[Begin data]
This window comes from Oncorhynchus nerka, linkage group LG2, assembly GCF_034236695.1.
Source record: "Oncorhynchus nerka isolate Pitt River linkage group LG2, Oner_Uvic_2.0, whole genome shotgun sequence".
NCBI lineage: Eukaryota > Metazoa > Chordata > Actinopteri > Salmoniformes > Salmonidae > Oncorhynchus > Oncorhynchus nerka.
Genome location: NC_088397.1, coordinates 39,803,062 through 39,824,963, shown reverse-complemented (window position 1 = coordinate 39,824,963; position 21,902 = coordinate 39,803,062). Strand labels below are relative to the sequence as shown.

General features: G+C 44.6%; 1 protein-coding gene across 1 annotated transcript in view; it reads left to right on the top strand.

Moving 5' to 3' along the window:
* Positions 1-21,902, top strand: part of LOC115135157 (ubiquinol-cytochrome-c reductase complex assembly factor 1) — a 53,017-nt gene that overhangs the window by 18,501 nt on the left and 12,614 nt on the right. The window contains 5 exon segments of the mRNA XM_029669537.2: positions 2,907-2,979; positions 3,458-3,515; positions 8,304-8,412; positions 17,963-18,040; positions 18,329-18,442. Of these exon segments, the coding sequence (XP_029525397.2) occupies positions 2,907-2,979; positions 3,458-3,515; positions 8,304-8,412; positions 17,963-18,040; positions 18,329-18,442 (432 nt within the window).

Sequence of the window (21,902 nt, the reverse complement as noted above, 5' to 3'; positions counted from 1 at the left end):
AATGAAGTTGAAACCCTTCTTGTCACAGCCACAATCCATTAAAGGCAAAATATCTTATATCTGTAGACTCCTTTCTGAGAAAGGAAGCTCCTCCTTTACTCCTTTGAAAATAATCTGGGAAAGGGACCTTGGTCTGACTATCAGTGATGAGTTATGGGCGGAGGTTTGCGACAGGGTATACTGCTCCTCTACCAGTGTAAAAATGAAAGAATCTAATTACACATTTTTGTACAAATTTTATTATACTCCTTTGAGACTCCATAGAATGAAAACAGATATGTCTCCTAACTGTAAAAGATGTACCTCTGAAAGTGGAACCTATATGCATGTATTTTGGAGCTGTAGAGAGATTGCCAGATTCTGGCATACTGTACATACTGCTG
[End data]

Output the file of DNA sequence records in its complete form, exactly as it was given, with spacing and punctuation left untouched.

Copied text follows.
This window comes from Oncorhynchus nerka, linkage group LG2, assembly GCF_034236695.1.
Source record: "Oncorhynchus nerka isolate Pitt River linkage group LG2, Oner_Uvic_2.0, whole genome shotgun sequence".
NCBI lineage: Eukaryota > Metazoa > Chordata > Actinopteri > Salmoniformes > Salmonidae > Oncorhynchus > Oncorhynchus nerka.
Genome location: NC_088397.1, coordinates 39,803,062 through 39,824,963, shown reverse-complemented (window position 1 = coordinate 39,824,963; position 21,902 = coordinate 39,803,062). Strand labels below are relative to the sequence as shown.

General features: G+C 44.6%; 1 protein-coding gene across 1 annotated transcript in view; it reads left to right on the top strand.

Moving 5' to 3' along the window:
* Positions 1-21,902, top strand: part of LOC115135157 (ubiquinol-cytochrome-c reductase complex assembly factor 1) — a 53,017-nt gene that overhangs the window by 18,501 nt on the left and 12,614 nt on the right. The window contains 5 exon segments of the mRNA XM_029669537.2: positions 2,907-2,979; positions 3,458-3,515; positions 8,304-8,412; positions 17,963-18,040; positions 18,329-18,442. Of these exon segments, the coding sequence (XP_029525397.2) occupies positions 2,907-2,979; positions 3,458-3,515; positions 8,304-8,412; positions 17,963-18,040; positions 18,329-18,442 (432 nt within the window).

Sequence of the window (21,902 nt, the reverse complement as noted above, 5' to 3'; positions counted from 1 at the left end):
AATGAAGTTGAAACCCTTCTTGTCACAGCCACAATCCATTAAAGGCAAAATATCTTATATCTGTAGACTCCTTTCTGAGAAAGGAAGCTCCTCCTTTACTCCTTTGAAAATAATCTGGGAAAGGGACCTTGGTCTGACTATCAGTGATGAGTTATGGGCGGAGGTTTGCGACAGGGTATACTGCTCCTCTACCAGTGTAAAAATGAAAGAATCTAATTACACATTTTTGTACAAATTTTATTATACTCCTTTGAGACTCCATAGAATGAAAACAGATATGTCTCCTAACTGTAAAAGATGTACCTCTGAAAGTGGAACCTATATGCATGTATTTTGGAGCTGTAGAGAGATTGCCAGATTCTGGCATACTGTACATACTGCTG